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p.m. and these words. thanks for disrupting your afternoon. i'm karen finney. let's get to it. >> over the last six months to disrupt the status quo with conversations on a range of issues and ways to bring positive change, none of it would have been possible without incredible goests from all walks of life and backgrounds and to you my wonderful disrupters who tune in every week and keep us on point on twitter and facebook, my team here at 30 rock the disrupt crew the men and women you don't ever get to see, they write, they run the cameras, the green room, they do hair and makeup amazing and help me get it done every week. we'll have a great time disrupting in 2014 and i wish you happy new year. next the cultural moments that defined 2013 and have no fear there will be no twerking here. that's come up but first, the thrill of victory. >> patricia milks, correct. it's a close one karen finney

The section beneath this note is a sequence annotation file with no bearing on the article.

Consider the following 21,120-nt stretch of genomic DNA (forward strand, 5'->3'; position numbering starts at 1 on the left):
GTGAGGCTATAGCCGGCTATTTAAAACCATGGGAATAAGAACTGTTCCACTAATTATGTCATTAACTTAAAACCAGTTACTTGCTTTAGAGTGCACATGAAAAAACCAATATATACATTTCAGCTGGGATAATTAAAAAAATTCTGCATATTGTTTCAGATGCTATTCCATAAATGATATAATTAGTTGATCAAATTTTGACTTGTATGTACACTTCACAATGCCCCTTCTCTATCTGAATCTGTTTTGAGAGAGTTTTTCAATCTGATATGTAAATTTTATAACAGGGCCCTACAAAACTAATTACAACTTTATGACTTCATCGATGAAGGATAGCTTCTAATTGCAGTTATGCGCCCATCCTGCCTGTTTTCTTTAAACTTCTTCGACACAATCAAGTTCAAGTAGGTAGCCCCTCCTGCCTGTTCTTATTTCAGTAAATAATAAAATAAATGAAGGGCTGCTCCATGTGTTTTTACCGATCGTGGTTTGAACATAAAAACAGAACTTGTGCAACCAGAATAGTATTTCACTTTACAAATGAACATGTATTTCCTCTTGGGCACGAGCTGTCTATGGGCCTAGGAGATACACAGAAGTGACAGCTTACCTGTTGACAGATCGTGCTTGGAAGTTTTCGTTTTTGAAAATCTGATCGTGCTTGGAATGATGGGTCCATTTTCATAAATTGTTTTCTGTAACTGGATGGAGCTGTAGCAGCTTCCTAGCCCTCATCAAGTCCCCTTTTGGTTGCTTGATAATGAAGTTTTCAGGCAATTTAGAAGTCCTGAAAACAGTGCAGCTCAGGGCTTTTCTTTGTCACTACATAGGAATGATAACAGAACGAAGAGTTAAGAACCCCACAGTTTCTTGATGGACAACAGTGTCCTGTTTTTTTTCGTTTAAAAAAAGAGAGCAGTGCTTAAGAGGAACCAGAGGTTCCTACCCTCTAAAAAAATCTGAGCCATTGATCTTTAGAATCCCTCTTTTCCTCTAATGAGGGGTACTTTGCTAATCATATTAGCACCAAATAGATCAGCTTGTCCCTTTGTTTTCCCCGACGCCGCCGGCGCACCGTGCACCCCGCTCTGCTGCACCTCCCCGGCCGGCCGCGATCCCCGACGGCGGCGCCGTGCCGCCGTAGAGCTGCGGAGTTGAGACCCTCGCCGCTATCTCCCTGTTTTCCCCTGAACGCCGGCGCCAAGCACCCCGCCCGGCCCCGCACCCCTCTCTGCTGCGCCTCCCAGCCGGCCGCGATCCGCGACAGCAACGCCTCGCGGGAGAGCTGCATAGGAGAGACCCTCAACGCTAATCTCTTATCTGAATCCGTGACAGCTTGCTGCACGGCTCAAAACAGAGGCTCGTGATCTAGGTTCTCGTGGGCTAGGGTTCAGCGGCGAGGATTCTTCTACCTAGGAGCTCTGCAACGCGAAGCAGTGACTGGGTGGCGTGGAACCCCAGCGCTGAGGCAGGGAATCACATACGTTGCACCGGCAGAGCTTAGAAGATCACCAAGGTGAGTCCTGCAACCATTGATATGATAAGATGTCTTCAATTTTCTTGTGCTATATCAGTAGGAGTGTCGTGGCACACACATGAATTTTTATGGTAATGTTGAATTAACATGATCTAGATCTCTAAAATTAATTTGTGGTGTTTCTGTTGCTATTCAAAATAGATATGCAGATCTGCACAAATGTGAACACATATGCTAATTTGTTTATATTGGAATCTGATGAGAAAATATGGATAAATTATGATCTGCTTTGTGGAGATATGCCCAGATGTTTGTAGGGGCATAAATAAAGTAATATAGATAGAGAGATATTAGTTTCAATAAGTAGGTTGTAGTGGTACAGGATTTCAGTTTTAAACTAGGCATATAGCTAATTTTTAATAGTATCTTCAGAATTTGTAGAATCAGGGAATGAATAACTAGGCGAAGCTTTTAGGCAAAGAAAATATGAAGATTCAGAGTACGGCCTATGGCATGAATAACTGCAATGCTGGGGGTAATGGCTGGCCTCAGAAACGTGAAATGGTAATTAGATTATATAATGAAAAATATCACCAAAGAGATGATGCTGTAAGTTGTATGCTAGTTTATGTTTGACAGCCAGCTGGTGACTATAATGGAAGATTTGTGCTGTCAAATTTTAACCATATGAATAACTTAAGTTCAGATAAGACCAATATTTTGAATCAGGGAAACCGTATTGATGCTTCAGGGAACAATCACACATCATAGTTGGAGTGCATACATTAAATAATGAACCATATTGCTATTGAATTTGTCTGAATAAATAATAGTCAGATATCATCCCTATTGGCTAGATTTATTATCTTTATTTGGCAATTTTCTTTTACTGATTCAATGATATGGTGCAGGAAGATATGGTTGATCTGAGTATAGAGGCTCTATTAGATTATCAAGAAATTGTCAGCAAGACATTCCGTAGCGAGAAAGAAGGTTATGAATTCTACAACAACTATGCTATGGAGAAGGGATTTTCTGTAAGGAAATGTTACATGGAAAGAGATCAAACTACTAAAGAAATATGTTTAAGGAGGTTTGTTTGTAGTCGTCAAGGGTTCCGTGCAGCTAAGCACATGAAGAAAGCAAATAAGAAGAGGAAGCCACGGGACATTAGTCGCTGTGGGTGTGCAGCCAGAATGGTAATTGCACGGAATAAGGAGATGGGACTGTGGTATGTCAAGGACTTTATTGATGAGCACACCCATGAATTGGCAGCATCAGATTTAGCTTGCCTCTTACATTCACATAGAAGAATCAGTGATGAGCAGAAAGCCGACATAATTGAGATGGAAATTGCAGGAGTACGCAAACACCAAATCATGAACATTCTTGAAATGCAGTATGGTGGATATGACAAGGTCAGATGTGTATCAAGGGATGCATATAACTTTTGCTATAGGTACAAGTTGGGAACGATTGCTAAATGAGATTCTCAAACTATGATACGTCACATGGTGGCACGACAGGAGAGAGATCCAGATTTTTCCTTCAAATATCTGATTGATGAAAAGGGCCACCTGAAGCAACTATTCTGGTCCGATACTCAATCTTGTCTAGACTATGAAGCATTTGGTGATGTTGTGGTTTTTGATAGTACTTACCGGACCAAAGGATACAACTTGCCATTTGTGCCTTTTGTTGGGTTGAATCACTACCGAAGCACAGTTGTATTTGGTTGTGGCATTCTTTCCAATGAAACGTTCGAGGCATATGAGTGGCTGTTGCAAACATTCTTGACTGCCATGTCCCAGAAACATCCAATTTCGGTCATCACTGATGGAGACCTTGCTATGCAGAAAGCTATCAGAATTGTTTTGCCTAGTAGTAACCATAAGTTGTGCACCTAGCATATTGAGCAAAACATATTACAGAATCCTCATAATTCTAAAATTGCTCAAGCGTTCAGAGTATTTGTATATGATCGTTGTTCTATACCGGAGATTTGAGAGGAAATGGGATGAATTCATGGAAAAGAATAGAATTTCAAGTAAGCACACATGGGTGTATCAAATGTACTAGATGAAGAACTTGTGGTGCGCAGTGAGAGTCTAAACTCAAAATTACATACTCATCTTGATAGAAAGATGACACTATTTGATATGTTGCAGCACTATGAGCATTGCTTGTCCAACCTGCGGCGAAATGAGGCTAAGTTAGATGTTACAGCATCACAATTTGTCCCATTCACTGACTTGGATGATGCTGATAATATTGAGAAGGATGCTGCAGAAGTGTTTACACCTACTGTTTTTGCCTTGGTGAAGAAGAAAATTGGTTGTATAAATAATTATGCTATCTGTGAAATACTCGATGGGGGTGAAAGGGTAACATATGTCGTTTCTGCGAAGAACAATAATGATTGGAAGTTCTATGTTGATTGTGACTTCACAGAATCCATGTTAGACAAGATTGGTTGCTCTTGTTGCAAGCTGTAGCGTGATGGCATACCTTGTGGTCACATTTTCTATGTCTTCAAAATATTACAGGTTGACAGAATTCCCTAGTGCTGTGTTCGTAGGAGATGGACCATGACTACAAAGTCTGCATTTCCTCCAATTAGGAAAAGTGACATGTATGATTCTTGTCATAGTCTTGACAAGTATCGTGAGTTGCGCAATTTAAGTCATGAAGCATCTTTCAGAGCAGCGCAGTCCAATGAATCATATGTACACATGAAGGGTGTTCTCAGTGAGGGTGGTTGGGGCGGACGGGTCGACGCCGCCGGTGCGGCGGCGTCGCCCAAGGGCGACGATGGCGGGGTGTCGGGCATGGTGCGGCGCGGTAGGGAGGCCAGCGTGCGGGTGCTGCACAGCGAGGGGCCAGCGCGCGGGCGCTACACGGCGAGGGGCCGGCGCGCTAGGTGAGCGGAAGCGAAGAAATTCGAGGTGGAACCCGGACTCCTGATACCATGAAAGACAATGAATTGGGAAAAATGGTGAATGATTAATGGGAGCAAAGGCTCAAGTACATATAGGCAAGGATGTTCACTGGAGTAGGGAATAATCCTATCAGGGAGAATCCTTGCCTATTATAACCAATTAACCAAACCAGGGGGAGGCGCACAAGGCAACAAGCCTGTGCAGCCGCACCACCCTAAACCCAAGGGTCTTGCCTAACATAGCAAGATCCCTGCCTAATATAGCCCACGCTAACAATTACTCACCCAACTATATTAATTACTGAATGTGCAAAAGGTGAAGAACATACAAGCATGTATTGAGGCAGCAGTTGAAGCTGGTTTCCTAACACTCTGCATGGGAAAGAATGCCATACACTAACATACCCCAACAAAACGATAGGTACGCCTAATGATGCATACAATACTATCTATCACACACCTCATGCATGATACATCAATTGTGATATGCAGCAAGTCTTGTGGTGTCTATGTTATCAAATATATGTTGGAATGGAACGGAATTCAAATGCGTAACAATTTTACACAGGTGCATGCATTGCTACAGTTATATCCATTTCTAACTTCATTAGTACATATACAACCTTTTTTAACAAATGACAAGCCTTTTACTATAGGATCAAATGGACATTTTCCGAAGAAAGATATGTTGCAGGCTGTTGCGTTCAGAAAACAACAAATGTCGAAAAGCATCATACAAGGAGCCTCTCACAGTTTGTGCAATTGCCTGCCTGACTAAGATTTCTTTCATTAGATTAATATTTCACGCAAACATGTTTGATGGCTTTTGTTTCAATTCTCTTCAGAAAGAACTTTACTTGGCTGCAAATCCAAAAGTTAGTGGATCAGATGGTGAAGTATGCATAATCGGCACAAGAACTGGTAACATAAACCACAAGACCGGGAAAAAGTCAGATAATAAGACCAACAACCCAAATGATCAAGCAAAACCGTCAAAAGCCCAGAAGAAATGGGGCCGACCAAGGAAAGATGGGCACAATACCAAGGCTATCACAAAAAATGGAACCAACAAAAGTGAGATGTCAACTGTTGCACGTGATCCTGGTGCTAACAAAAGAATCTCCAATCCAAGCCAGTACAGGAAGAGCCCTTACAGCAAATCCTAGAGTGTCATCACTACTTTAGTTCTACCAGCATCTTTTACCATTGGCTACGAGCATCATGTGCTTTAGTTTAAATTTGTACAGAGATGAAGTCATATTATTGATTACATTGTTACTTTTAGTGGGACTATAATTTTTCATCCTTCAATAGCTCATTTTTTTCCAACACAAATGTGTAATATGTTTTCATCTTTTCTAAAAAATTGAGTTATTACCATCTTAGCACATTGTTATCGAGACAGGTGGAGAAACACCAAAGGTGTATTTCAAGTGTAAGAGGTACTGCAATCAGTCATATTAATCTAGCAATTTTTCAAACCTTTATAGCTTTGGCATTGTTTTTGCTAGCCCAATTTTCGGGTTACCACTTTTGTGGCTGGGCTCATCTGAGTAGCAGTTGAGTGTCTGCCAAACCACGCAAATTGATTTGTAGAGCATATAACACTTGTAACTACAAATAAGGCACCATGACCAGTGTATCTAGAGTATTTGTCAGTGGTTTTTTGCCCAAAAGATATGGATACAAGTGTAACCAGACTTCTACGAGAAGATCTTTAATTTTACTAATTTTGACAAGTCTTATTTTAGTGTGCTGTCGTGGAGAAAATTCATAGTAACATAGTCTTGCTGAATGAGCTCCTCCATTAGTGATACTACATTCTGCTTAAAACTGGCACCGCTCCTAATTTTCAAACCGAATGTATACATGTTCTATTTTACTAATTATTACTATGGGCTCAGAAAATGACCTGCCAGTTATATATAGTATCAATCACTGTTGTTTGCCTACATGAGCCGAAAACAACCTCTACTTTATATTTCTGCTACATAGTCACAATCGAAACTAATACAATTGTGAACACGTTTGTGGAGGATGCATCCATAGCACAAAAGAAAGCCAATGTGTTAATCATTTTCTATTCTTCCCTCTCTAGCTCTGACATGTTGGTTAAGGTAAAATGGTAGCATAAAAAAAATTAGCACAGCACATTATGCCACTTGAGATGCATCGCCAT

with 1,000 points alice with 600. karen finney congratulations. avo: the volkswagen "sign then drive" sales event is back. which means it's never been easier to get a new 2014 jetta. it gets an impressive 34 highway mpg and comes with no charge scheduled maintenance. and right now you can drive one home for practically just your signature. sign. then drive. get zero due at signing, zero down zero deposit, and zero first month's payment on any new 2014 volkswagen. hurry, this offer ends january 2nd. visit vwdealer.com today mine was earned orbiting the moon in 1971. afghanistan in 2009. on the u.s.s. saratoga in 1982. [ male announcer ] once it's earned, usaa auto insurance is often handed down from generation to generation because it offers a superior level of protection and because usaa's commitment to serve